Agree with the KK guys here. Lots of IR slots. Even IR+ slots, which are for the perpetual day-to-day injuries. You shouldn’t have to suffer because a team doesn’t bother placing an injured player on real-life IR. For example, I got killed one year because of a day-to-day Dominik Hasek groin injury. Just the same, your team shouldn’t be decimated because you have multiple top players sidelined. You should have enough room on your team to find a stopgap option without having to sacrifice a top player to the waiver wire simply because you’ve run out of space.
Yahoo Fantasy Hockey is open for business, so get in there and form your league or ask your commissioner to do so. Then of course, dive into the rankings and critique them.
Yesterday on Twitter I noted that former career backup Wade Dubielewicz made a completely surprise appearance in the Yahoo fantasy rankings. This has since been fixed. In the meantime, the thread turned into another discussion (like a lot of things on the internet where people can respond) where I was told I was giving Carey Price too much credit. So I’ll expand a bit on my thoughts on his ranking.
— Ian Gooding (@Ian_Gooding) August 18, 2018
Back when the regular season was winding down, I attempted to predict where Price would be drafted in a Ramblings. At the time I predicted something just outside of the top 50. So I was close with Yahoo, who ranked him at 49 (the 10th goalie on their list). Price, meanwhile, was ranked at 111 by ESPN (the 14th goalie on their list). So where should you draft Price then? Somewhere in the middle?
Here’s the thing: I do think Yahoo’s ranking was a bit too high. I agree with the responder on Twitter in that Price won’t get to 30 wins. In fact, the Habs as a team might have difficulty getting to 30 wins. That matters because 12 goalies posted at least 30 wins last season and 14 did so the season before. However, throw out last season and Price hasn’t had a save percentage lower than .923 or a goals-against average higher than 2.32 over the previous four seasons. The GAA might be a reach given the team in front of him, but you also have to give credit where credit is due and go back beyond one season in your projections.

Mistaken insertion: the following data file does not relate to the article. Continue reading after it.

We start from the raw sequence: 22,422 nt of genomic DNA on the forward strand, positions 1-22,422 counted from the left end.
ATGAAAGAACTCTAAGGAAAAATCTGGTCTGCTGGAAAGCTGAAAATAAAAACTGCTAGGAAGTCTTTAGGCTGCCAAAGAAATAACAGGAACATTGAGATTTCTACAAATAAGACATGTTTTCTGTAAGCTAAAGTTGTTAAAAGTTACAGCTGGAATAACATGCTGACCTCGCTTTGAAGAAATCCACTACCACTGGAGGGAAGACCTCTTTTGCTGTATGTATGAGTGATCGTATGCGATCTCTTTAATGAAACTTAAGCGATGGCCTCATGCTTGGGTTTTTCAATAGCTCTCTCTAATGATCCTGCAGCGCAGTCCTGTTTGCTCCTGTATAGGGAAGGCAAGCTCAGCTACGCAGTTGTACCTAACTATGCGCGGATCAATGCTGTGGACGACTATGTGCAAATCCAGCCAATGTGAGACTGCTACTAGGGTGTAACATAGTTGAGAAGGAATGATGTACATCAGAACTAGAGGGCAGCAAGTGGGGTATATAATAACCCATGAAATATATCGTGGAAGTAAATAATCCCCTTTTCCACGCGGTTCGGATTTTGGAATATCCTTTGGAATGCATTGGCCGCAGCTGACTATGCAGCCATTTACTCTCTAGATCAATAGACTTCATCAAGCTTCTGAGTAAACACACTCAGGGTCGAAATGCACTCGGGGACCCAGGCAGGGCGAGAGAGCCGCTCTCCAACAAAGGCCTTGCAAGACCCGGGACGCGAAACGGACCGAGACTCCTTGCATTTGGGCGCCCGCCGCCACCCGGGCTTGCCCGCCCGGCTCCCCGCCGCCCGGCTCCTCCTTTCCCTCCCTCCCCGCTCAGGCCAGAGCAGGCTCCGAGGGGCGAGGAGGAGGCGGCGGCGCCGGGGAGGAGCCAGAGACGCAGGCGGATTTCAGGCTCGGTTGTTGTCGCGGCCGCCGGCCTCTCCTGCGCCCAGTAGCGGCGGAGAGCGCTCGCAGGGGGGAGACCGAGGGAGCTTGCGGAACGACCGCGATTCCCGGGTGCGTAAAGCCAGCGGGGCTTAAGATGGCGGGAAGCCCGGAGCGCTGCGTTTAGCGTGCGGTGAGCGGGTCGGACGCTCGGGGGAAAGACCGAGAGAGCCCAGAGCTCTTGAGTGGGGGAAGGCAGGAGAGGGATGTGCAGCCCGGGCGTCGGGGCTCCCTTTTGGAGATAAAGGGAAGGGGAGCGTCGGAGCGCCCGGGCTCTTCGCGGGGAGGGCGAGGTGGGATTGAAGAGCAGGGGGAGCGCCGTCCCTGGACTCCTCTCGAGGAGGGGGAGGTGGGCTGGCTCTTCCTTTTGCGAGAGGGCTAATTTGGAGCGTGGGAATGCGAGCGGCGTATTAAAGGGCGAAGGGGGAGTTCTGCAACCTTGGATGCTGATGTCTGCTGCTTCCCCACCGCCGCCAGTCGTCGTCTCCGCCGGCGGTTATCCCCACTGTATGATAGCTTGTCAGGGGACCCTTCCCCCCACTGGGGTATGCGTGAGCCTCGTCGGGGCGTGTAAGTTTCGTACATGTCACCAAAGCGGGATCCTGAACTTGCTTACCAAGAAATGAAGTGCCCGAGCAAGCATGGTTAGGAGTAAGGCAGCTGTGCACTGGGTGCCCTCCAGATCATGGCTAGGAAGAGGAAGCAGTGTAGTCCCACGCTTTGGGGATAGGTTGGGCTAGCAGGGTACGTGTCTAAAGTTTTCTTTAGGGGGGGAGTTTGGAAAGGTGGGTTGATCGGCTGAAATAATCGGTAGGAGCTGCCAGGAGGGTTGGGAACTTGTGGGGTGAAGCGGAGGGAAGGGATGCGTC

In Yahoo there are a few goalies ranked below Price that I might move ahead of him. Devan Dubnyk and John Gibson for sure. Maybe Marc-Andre Fleury and Matt Murray. I kind of like ratio king Antti Raanta too, although you definitely won’t need to draft him in that group. For argument’s sake I’ll keep all the goalies ahead of Price there. So that would reshuffle the deck a bit and place Price where I think he should go.
This all depends on your league settings, of course, but if Price is still around at about pick 70 or 80 in a Yahoo draft and you need a goalie, I say go ahead and grab him. The thing is, though, I don’t think he will be. If you’re reading this you’ve probably lived through a live draft or two. And if you have, you’ve probably experienced a goalie run. Many owners don’t want to be left in the cold when that happens, so I think he will be drafted by pick 60 and maybe even pick 50 because someone will see the name. By that logic, you probably want to avoid Price if his ADP is about where Yahoo has ranked him.
In an ESPN league, where Price is ranked at 111, I’d be okay with letting him drop a little further. But I am also not backing down from my claim that he’s not as bad as what you saw last season, even if the team in front of him is going to be a disaster again.
Cam Robinson checked in for another interview on Sportsnet 650 in Vancouver on Saturday. In case you’re wondering, his focus was on rookies and young players. Some of the names discussed include Evan Bouchard, Olli Juolevi, Kailer Yamamoto, and some WHL names to pay attention to for the 2019 draft. I can’t argue about any of the points he made.
For more fantasy hockey information, you can follow me on Twitter @Ian_Gooding.